And after the duo with Bryerton I really started to focus more on bass & drum duos, I had made a duo with William Hooker, and then I made the duo with Alvin. And there's these great duos with William and Hamid and a fair amount of other bass and percussion duos. It's not something that's unheard of, but it's got a specific challenge that I'm really into, and I'm a little bit more into it at the moment. I think it's a great thing to look at. There's just a lot to be done with that instrumentation with just bass and drums, because we kind of know what saxophone and drums will do, right? There's a way to make it new and interesting, but that's been very well explored. Not to say people shouldn't do it. It's always great to go into those situations. Something like a piano trio that's been well explored and see if you can do something innovative. But, yeah, I think the duo of bass and drums is so interesting and so unexplored that it's a really great thing to do. This music is the last thing that was recorded at Native Sound Studio, his home studio in Quincy, Massachusetts, and it's all in the order that we recorded it, and it's all the music that we did. And then these things that are called Purecircles, Moses has these things called beds that he makes that are for people to play over, and they might have overtones and stuff. And I took three of these beds to a local studio here, which was cool because he's got a bunch of them. And so he said I just felt like the album didn't have enough gongs and symbols. So maybe could you pick some of my beds that have that? So he let me pick the beds, which is really cool.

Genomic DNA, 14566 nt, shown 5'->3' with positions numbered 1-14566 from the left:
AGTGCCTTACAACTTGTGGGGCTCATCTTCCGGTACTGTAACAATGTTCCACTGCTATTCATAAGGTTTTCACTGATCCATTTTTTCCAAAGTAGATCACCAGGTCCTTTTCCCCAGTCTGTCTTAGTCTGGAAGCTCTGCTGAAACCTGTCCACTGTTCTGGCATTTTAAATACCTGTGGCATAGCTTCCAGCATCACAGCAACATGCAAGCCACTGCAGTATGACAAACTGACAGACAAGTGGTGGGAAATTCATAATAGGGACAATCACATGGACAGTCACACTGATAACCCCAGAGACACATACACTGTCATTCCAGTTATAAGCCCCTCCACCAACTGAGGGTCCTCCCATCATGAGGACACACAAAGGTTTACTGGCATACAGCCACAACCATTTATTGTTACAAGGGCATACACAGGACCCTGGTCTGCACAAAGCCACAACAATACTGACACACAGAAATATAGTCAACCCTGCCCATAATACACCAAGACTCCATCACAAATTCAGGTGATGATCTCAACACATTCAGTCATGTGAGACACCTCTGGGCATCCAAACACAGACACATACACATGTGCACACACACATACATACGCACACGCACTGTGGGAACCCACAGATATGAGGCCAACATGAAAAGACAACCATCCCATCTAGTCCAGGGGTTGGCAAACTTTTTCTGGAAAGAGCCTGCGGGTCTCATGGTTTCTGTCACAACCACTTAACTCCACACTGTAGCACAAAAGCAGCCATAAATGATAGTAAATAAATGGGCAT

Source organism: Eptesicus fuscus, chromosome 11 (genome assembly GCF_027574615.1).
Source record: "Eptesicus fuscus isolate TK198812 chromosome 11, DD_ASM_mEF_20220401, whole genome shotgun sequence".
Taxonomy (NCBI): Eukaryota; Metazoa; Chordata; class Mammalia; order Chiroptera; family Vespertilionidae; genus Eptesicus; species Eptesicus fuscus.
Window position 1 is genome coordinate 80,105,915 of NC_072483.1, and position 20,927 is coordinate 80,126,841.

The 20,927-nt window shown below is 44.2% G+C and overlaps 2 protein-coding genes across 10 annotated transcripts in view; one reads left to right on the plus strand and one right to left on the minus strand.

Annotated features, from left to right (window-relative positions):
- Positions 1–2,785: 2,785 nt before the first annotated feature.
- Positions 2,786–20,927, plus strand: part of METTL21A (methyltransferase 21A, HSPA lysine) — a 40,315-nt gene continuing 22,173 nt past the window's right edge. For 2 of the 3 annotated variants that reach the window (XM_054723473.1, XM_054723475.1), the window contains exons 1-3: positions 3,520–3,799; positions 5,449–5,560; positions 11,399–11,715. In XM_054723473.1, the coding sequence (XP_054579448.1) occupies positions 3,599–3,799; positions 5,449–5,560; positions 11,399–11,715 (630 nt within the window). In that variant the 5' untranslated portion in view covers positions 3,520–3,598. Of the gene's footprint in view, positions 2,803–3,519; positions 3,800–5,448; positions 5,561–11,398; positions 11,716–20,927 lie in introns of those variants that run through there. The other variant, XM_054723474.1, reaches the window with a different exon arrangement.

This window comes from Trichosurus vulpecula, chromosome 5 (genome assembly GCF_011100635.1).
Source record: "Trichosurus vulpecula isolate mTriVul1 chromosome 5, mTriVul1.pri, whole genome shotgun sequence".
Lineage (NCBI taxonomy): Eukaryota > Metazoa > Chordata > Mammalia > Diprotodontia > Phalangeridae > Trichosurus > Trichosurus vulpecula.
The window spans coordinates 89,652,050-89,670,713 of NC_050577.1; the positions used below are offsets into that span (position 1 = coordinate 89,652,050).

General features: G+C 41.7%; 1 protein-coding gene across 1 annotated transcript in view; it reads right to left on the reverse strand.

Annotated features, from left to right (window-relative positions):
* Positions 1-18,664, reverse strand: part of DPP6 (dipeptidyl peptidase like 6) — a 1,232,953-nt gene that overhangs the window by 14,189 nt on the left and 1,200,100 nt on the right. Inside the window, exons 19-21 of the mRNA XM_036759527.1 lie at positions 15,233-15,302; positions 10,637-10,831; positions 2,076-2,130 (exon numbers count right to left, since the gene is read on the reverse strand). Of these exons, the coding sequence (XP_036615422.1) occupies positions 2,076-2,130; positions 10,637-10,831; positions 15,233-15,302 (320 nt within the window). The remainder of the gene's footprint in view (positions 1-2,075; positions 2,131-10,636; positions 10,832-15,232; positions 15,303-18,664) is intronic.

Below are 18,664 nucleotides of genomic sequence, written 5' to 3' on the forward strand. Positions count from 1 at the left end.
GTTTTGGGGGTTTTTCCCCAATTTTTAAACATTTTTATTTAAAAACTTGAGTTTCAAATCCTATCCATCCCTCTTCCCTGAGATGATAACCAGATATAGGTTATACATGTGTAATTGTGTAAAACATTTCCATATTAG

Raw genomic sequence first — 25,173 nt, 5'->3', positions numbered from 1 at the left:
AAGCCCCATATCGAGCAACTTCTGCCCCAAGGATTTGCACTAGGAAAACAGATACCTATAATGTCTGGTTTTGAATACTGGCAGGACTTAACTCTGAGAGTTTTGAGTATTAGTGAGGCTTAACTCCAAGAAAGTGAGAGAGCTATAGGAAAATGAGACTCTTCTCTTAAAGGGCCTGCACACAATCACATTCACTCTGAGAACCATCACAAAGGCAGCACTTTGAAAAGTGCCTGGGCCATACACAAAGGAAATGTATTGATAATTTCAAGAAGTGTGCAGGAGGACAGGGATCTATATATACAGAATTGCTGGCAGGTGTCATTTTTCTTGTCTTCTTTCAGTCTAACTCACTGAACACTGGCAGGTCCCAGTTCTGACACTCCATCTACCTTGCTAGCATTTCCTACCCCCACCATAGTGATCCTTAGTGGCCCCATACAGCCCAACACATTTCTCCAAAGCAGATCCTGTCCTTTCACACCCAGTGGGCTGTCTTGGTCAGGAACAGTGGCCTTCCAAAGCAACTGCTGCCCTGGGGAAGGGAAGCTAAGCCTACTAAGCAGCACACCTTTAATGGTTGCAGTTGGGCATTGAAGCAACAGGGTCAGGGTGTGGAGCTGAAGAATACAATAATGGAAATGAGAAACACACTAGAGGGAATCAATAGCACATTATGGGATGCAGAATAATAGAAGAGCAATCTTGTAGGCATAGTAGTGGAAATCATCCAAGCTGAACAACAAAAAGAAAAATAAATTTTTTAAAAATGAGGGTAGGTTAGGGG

And then I went and recorded these minute long pieces over the beds. And then I came up with this title. The original title of the album was Let Your Fingers Sing The Pain, but then I wanted to find a single title for the pieces with the beds. And when I found Purecircle, I thought that was a good title. When I told Moses, he said, oh, man, it's too bad that we can't use that as the title for the album, so I said, you know what? I was thinking the same thing. And so I agreed with him. The last piece was with the prepared bass and mallets, and he said something to me in the session that he wished I would work with the mallets for the whole piece, and it takes guts to sit there and play mallets with ra Kalam. It's a bit ridiculous on my end, but I gave it my best and I went for it. But you have one of the greatest drummers alive. I would say a master percussionist. The titles all come from Kandinsky's book of woodcuts and poems called Sounds like Who Led You In Deeper? That was the title I was able to use for that, which is pretty good. And that's another thing about, like, because I talked earlier about my version of spirituality, about art trying to sort of hover above our humanity a bit and not wallow in it. So I definitely have a version of it. But Moses is more engaged in spirituality than I am. And I thought Kandinsky was this nice middle ground. And I found this book right before I went on this trip, and so it was something that was really a great way to get the titles. And I even stole liner notes from the book, which is: dip your fingers in the boiling water, scald your fingers, let your fingers sing the pain."-Damon Smith at The Free Jazz Collective